The Seven Deaths of Evelyn Hardcastle by Stuart Turton. I had so much fun reading this brilliant, complex, thrilling murder mystery with such a unique plot that I couldn’t help but force everyone else I know to read it. I’ve even got one of my classes at school reading it for their holiday homework! If you love a good murder mystery and want to be kept up until 2am because you can’t bear to stop reading, this is definitely a book you want to get to sooner rather than later!
The book I was most glad about having read:
Vanity Fair by William Thackeray. Goodness me, it was a slog. But having finished my MA in Victorian Studies in September (whoop!), I couldn’t in all conscience call myself a semi-expert in the Victorian era if I hadn’t read one of its most famous novels. Plus there was a new TV series of it that I wanted to watch, so I had to read the book first. I did enjoy it, and I am very glad I’ve read it, but I certainly won’t be in a rush to read it again!
My favourite new author discovery:
Definitely Dorothy L Sayers. I love a good vintage crime novel, and I thought Agatha Christie couldn’t possibly be bettered, but then I found Dorothy. I’m never looking back! I love the character of Lord Peter Wimsey, who is much more three dimensional than Poirot, and someone the reader is encouraged to care about and feel a connection to through the way we are given access to his past and to the wider members of his family. I also love Sayers’ prose, which is elegant and stylish, far more so than the more functional writing of Christie. I’ve bought up most of her books and have them waiting on my bookshelves – I can’t wait to read more in 2019!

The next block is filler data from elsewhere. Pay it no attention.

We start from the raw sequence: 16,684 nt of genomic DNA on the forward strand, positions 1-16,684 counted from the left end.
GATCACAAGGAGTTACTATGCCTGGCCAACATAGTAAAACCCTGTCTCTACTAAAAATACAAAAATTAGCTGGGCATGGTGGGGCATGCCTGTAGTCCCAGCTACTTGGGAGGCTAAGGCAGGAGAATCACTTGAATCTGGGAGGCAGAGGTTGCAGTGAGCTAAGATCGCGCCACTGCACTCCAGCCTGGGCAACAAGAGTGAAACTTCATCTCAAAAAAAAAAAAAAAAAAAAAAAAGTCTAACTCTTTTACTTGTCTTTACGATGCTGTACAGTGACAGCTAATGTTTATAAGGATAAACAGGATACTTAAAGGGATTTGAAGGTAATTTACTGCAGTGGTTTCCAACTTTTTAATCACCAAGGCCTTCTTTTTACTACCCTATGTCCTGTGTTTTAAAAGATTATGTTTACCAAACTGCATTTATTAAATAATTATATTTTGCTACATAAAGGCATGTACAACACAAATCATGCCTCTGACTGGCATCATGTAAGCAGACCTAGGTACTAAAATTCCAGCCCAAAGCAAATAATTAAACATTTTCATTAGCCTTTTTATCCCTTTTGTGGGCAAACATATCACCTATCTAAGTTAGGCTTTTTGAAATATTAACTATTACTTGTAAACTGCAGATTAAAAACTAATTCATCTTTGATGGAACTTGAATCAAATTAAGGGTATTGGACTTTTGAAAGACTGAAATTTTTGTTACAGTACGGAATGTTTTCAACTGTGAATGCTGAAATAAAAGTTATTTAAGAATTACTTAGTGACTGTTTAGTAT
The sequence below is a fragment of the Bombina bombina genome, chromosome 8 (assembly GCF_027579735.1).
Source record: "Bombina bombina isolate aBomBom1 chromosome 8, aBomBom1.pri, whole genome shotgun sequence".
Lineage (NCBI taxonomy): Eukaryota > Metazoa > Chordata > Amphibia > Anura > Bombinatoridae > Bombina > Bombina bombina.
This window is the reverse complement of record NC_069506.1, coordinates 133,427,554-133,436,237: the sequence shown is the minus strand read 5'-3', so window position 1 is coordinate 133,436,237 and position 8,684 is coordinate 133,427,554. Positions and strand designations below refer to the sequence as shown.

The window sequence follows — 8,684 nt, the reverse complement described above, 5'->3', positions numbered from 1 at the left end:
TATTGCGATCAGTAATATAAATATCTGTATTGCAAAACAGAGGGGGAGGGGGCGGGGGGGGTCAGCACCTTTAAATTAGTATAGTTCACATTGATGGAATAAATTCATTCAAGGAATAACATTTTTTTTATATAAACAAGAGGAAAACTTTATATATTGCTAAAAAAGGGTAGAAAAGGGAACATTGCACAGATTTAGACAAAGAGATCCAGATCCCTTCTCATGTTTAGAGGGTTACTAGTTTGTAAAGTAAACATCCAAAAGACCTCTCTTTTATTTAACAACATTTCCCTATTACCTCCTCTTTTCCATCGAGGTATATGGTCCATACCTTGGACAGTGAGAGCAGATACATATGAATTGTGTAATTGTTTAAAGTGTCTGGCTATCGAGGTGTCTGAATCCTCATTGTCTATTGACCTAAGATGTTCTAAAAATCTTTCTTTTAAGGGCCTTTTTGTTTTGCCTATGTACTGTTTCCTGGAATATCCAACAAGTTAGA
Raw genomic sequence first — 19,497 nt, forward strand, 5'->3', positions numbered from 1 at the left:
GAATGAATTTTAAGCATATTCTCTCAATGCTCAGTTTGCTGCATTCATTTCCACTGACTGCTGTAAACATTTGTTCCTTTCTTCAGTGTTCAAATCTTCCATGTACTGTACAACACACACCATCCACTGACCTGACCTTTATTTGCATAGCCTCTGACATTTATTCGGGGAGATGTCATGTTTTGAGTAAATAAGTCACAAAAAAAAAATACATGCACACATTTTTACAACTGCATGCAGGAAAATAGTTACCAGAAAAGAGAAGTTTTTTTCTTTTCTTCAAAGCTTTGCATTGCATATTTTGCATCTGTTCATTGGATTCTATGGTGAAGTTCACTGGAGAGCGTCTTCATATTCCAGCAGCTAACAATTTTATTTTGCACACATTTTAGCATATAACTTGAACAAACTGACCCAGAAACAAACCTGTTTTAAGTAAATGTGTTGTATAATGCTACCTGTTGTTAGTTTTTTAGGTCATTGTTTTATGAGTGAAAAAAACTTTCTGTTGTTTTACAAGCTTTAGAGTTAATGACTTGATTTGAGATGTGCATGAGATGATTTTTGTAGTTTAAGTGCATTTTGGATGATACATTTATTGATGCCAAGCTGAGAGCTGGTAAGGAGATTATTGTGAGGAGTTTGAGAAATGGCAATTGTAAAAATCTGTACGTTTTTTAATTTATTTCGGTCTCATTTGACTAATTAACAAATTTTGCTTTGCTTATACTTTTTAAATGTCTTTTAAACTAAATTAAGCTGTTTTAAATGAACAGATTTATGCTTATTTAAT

My biggest reading surprise:
I was dreading teaching Cry, the Beloved Country by Alan Paton to my Year 11 class this year. I didn’t know very much about South Africa and its history, I knew nothing about the author, and the first few chapters I found oddly stilted and confusing. I couldn’t see myself being able to teach it with the enthusiasm and passion I would like. But as I read more, and then studied it with my class, I found myself falling in love with this beautiful, heartfelt novel that is so skilfully and passionately written. It is a true classic: a book that creates characters who will stay with you forever, and that teaches you something profound about the human condition. Most surprising for me was that my students loved it too. Probably because it meant they got to laugh at me getting tearful whenever I talked about particular characters, but…for a book to get through to a group of reluctant readers, it’s got to be something special. If you’ve never read it, I really encourage you to give it a try.
My favourite book of the year:
Little by Edward Carey. I first discovered this when looking through the list on Amazon of new releases coming up in the months ahead, and though I’d never heard of the author, was fascinated by the premise. A novel about Marie Tussaud’s life in 18th century France, told from her perspective, it is a beautifully written tale of one woman’s indomitable spirit, and also a novel about love, artistry and self-reliance. I loved every page, and I also loved the illustrations. Edward Carey is a very unique literary voice and I’m really looking forward to reading more by him in future. I’m currently reading Alva and Irva, his earlier novel, for Tea or Books?, and probably, if I were to finish before midnight, that would have been my joint favourite book of the year!
Thank you so much for reading along with me in 2018 – I wish you all a very Happy New Year!